The Trip to Bountiful
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|The Trip to Bountiful|
|Directed by||Peter Masterson|
|Produced by||Horton Foote
Sterling Van Wagenen
|Written by||Horton Foote|
|Music by||J.A.C. Redford|
|Edited by||Jay Freund|
Bountiful Film Partners
|Distributed by||Island Pictures|
The Trip to Bountiful is a 1985 film starring Geraldine Page, John Heard, Carlin Glynn, Richard Bradford and Rebecca De Mornay. Geraldine Page won the Academy Award for Best Actress for her performance as Carrie Watts. The movie was adapted by Horton Foote from his television play of the same name.
The Bountiful of the title is a fictitious Texas town. (See Bountiful for other places by this name.) Although set in Houston, Texas (as was the original play), the movie was filmed by director Peter Masterson in Dallas.
The film features an all-star cast including John Heard and Geraldine Page and a soundtrack by J.A.C. Redford featuring Will Thompson's "Softly and Tenderly" sung by Grammy-award winner Cynthia Clawson. The film won the Academy Award for Best Actress (Page) and was nominated for Best Writing, Screenplay Based on Material from Another Medium.
The film, set in the post-WWII 1940s, tells the story of an elderly woman, Carrie Watts (Page), who wants to return to her home, the small, rural, agriculture-based town (which was of course destroyed by the Depression and the Dust Bowl), where she grew up on the eve of the Great Depression, but she's frequently stopped from leaving Houston, Texas by her daughter-in-law and her overprotective son, who will not let her travel alone. Her son and daughter-in-law both know that the town has long since disappeared, due to the Depression. Long-term out-migration was caused by the draw-down of all the town's able-bodied men to the wartime draft calls and by the demand for industrial workers in the war production plants of the big cities.
Old Mrs. Watts is determined to outwit her son and bossy daughter-in-law, and sets out to catch a train, only to find that trains do not go to Bountiful anymore. She eventually boards a bus to a town near her childhood home. On the journey, she befriends a girl traveling alone (DeMornay) and reminisces about her younger years and grieves for her lost relatives. Her son and daughter-in-law eventually track her down, with the help of the local police force. However, Mrs. Watts is determined. The local sheriff, moved by her yearning to visit her girlhood home, offers to drive her out to what remains of Bountiful. The village is deserted, and the few remaining houses are derelict. Mrs. Watts is moved to tears as she surveys her father's land and the remains of the family home. Her son eventually turns up, and drives her back to Houston.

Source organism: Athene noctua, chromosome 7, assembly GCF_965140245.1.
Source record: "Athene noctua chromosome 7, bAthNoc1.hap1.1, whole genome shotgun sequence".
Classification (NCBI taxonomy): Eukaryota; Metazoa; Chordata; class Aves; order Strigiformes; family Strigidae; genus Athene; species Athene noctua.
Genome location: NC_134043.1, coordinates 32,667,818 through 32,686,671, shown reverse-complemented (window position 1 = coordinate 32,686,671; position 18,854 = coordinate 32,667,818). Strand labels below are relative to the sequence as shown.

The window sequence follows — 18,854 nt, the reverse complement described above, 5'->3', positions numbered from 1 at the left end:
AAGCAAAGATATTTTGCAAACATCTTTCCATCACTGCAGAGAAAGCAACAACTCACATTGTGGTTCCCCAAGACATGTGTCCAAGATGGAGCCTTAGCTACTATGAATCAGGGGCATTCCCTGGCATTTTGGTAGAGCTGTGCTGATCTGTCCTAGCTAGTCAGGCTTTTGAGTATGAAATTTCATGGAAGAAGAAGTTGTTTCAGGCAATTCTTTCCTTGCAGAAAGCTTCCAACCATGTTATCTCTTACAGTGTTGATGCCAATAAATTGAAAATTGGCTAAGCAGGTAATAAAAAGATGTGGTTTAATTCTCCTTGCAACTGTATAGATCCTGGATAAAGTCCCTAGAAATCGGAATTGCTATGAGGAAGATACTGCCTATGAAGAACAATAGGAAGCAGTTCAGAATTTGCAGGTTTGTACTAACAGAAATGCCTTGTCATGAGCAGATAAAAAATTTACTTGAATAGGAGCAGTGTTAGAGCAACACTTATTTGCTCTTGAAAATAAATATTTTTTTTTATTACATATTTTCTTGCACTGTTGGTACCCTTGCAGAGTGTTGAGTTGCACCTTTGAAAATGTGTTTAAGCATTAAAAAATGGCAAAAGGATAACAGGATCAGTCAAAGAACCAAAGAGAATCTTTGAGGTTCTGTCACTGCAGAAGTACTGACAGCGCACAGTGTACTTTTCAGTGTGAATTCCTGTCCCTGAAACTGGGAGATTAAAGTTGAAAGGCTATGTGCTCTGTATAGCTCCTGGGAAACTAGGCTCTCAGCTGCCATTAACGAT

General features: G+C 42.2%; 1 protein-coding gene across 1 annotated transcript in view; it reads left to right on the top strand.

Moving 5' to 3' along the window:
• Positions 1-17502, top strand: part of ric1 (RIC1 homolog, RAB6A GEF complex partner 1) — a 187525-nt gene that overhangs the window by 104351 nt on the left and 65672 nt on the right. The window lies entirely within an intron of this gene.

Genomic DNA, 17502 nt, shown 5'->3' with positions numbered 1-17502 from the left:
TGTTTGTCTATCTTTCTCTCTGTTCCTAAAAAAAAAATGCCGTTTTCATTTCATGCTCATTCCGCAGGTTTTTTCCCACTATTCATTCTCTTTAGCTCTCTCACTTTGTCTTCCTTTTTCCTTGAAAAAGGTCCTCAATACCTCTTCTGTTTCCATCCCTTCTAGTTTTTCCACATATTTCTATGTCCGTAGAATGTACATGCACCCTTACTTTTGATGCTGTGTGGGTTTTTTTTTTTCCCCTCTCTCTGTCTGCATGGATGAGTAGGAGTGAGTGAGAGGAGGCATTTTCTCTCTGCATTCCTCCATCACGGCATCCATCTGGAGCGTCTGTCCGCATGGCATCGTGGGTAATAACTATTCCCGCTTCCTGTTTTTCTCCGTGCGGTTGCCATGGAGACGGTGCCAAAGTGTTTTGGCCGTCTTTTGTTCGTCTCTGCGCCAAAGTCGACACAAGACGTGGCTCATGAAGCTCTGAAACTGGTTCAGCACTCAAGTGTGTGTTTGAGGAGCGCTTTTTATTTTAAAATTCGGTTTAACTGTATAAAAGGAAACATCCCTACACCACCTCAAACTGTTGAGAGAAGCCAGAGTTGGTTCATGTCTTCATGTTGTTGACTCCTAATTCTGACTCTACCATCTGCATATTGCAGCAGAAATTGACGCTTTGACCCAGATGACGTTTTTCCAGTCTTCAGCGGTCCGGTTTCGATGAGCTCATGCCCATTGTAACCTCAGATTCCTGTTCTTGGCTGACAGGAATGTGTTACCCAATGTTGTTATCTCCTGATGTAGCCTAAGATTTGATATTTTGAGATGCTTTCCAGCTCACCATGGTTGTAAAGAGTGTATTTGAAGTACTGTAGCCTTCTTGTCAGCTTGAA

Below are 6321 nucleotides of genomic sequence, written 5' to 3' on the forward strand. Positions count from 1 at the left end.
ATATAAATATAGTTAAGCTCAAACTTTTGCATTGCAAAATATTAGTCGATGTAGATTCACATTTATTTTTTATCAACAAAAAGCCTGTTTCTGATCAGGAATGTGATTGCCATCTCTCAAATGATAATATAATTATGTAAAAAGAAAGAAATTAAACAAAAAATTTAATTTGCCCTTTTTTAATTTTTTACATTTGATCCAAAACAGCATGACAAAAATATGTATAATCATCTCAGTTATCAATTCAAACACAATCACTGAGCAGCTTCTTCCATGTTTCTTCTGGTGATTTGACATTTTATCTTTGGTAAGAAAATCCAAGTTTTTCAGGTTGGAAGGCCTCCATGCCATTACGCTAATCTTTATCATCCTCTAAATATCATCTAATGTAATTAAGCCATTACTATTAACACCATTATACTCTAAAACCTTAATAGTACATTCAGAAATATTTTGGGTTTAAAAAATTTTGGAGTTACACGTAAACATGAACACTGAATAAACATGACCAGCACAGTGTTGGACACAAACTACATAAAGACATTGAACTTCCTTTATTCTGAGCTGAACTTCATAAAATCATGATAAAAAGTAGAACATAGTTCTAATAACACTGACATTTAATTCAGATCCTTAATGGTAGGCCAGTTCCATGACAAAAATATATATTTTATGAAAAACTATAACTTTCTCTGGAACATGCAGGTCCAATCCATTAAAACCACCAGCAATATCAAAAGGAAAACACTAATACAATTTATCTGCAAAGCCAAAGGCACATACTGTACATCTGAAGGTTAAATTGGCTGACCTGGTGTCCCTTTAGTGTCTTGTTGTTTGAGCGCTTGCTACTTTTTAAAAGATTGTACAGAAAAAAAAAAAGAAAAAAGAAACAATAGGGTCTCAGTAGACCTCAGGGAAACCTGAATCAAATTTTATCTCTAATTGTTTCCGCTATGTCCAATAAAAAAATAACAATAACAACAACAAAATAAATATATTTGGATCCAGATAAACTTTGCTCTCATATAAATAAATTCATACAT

- Geraldine Page as Mrs. Watts
- John Heard as Ludie Watts
- Carlin Glynn as Jessie Mae
- Richard Bradford as Sheriff
- Rebecca De Mornay as Thelma
- Kevin Cooney as Roy
- Norman Bennett as First Bus Ticket Man
- Harvey Lewis as Second Bus Ticket Man
- Kirk Sisco as Train Ticket Agent
- Dave Tanner as Billy Davis
- Gil Glasgow as Stationmaster, Gerard
- Mary Kay Mars as Rosella
- Wezz Tildon as Bus Passenger
- Peggy Ann Byers as Downstairs Neighbor
- David Romo as Mexican Man
- Tony Torn as Twin
- John Torn as Twin
- Alexandra Masterson as Drugstore Waitress
- Don Wyse as Doctor
On April 12, 2005, MGM released The Trip to Bountiful on DVD in region 1 US in a widescreen format.
Boston Society of Film Critics Award
- Best Actress: Geraldine Page
Golden Globe Award
- Nominated: Best Actress—Motion Picture Drama: Geraldine Page
Independent Spirit Award
- Best Female Lead: Geraldine Page
- Best Screenplay: Horton Foote
- Nominated: Best Director: Peter Masterson
- Nominated: Best Feature: Sterling Van Wagenen, Horton Foote
Mainichi Film Concours
- Best Foreign Film: Peter Masterson
Writers Guild of America Award
- Nominated: Best Adapted Screenplay: Horton Foote
A made-for-television remake premiered on March 8, 2014 on the Lifetime network. The film featured Cicely Tyson in the lead role as Mrs. Carrie Watts, Vanessa Williams as Jessie Mae, Blair Underwood as Ludie and Keke Palmer as Thelma. Tyson and Williams also appeared in the Broadway revival prior to this.
|Award||Date of ceremony||Category||Recipients and nominees||Result|
|Critics' Choice Television Award||June 19, 2014||Best Movie||Nominated|
|Best Actress in a Movie/Miniseries||Cicely Tyson||Nominated|
|Best Supporting Actor in a Movie/Miniseries||Blair Underwood||Nominated|
|66th Primetime Emmy Awards||August 25, 2014||Outstanding Television Movie||Nominated|
|Outstanding Lead Actress In A Miniseries or Movie||Cicely Tyson||Nominated|
|21st Screen Actors Guild Awards||January 25, 2015||Outstanding Performance by a Female Actor in a Miniseries or Television Movie||Cicely Tyson||Nominated|
- Liverett, David (2005). This Is My Story: 146 of the World's Greatest Gospel Singers. Thomas Nelson, Inc. ISBN 1-4185-0607-9. P. 45.
- Davis, Clayton (May 28, 2014). "Critics' Choice Television Award Nominations Announced!". The Awards Circuit. Retrieved May 28, 2014.